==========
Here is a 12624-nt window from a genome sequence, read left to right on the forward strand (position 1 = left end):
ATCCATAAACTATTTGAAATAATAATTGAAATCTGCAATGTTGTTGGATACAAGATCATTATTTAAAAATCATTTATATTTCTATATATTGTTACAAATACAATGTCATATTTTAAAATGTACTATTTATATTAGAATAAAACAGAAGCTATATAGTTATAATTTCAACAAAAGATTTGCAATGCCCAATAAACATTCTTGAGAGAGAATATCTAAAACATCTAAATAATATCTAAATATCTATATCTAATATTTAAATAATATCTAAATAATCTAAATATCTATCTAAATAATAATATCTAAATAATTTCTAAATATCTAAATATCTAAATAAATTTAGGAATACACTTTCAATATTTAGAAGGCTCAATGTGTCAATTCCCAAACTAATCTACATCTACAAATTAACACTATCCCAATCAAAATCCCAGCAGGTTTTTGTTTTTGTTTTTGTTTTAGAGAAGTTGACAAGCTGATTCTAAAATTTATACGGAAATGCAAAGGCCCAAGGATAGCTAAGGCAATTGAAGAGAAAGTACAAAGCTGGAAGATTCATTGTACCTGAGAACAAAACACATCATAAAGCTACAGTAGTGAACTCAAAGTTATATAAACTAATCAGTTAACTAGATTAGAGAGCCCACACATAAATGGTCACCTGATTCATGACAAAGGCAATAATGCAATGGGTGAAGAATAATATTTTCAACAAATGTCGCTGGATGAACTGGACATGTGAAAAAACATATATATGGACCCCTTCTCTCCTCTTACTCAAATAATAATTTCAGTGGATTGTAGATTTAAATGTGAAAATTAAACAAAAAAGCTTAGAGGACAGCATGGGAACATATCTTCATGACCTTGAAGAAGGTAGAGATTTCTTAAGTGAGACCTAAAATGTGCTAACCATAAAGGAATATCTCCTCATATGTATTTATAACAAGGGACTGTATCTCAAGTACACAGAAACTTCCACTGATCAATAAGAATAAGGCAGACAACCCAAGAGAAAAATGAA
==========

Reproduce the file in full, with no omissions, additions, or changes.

Here is a 12624-nt window from a genome sequence, read left to right on the forward strand (position 1 = left end):
ATCCATAAACTATTTGAAATAATAATTGAAATCTGCAATGTTGTTGGATACAAGATCATTATTTAAAAATCATTTATATTTCTATATATTGTTACAAATACAATGTCATATTTTAAAATGTACTATTTATATTAGAATAAAACAGAAGCTATATAGTTATAATTTCAACAAAAGATTTGCAATGCCCAATAAACATTCTTGAGAGAGAATATCTAAAACATCTAAATAATATCTAAATATCTATATCTAATATTTAAATAATATCTAAATAATCTAAATATCTATCTAAATAATAATATCTAAATAATTTCTAAATATCTAAATATCTAAATAAATTTAGGAATACACTTTCAATATTTAGAAGGCTCAATGTGTCAATTCCCAAACTAATCTACATCTACAAATTAACACTATCCCAATCAAAATCCCAGCAGGTTTTTGTTTTTGTTTTTGTTTTAGAGAAGTTGACAAGCTGATTCTAAAATTTATACGGAAATGCAAAGGCCCAAGGATAGCTAAGGCAATTGAAGAGAAAGTACAAAGCTGGAAGATTCATTGTACCTGAGAACAAAACACATCATAAAGCTACAGTAGTGAACTCAAAGTTATATAAACTAATCAGTTAACTAGATTAGAGAGCCCACACATAAATGGTCACCTGATTCATGACAAAGGCAATAATGCAATGGGTGAAGAATAATATTTTCAACAAATGTCGCTGGATGAACTGGACATGTGAAAAAACATATATATGGACCCCTTCTCTCCTCTTACTCAAATAATAATTTCAGTGGATTGTAGATTTAAATGTGAAAATTAAACAAAAAAGCTTAGAGGACAGCATGGGAACATATCTTCATGACCTTGAAGAAGGTAGAGATTTCTTAAGTGAGACCTAAAATGTGCTAACCATAAAGGAATATCTCCTCATATGTATTTATAACAAGGGACTGTATCTCAAGTACACAGAAACTTCCACTGATCAATAAGAATAAGGCAGACAACCCAAGAGAAAAATGAA